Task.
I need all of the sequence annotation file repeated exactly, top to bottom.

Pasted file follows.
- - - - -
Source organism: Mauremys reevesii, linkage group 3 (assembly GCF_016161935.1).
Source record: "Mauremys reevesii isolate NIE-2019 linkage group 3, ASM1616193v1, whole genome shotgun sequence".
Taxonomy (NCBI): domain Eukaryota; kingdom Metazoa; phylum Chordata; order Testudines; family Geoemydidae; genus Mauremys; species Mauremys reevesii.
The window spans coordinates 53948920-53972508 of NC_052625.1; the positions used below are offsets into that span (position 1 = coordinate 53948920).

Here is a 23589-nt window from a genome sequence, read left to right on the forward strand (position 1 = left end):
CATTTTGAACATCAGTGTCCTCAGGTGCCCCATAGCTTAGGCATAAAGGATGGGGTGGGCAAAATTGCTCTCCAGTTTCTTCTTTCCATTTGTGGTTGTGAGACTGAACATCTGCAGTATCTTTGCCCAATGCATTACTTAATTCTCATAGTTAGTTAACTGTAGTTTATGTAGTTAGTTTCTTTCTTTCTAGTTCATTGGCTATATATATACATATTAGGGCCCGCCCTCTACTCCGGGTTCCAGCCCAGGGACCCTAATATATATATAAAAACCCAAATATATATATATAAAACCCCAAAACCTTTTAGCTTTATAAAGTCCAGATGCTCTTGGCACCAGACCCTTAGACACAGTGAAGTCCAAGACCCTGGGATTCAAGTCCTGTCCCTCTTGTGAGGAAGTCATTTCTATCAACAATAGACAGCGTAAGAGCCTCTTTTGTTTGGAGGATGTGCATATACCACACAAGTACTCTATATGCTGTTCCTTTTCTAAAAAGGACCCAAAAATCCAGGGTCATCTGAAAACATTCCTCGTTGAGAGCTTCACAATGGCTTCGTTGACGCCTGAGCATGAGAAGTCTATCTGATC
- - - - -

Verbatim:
Source organism: Mauremys reevesii, linkage group 3 (assembly GCF_016161935.1).
Source record: "Mauremys reevesii isolate NIE-2019 linkage group 3, ASM1616193v1, whole genome shotgun sequence".
Taxonomy (NCBI): domain Eukaryota; kingdom Metazoa; phylum Chordata; order Testudines; family Geoemydidae; genus Mauremys; species Mauremys reevesii.
The window spans coordinates 53948920-53972508 of NC_052625.1; the positions used below are offsets into that span (position 1 = coordinate 53948920).

Here is a 23589-nt window from a genome sequence, read left to right on the forward strand (position 1 = left end):
CATTTTGAACATCAGTGTCCTCAGGTGCCCCATAGCTTAGGCATAAAGGATGGGGTGGGCAAAATTGCTCTCCAGTTTCTTCTTTCCATTTGTGGTTGTGAGACTGAACATCTGCAGTATCTTTGCCCAATGCATTACTTAATTCTCATAGTTAGTTAACTGTAGTTTATGTAGTTAGTTTCTTTCTTTCTAGTTCATTGGCTATATATATACATATTAGGGCCCGCCCTCTACTCCGGGTTCCAGCCCAGGGACCCTAATATATATATAAAAACCCAAATATATATATATAAAACCCCAAAACCTTTTAGCTTTATAAAGTCCAGATGCTCTTGGCACCAGACCCTTAGACACAGTGAAGTCCAAGACCCTGGGATTCAAGTCCTGTCCCTCTTGTGAGGAAGTCATTTCTATCAACAATAGACAGCGTAAGAGCCTCTTTTGTTTGGAGGATGTGCATATACCACACAAGTACTCTATATGCTGTTCCTTTTCTAAAAAGGACCCAAAAATCCAGGGTCATCTGAAAACATTCCTCGTTGAGAGCTTCACAATGGCTTCGTTGACGCCTGAGCATGAGAAGTCTATCTGATC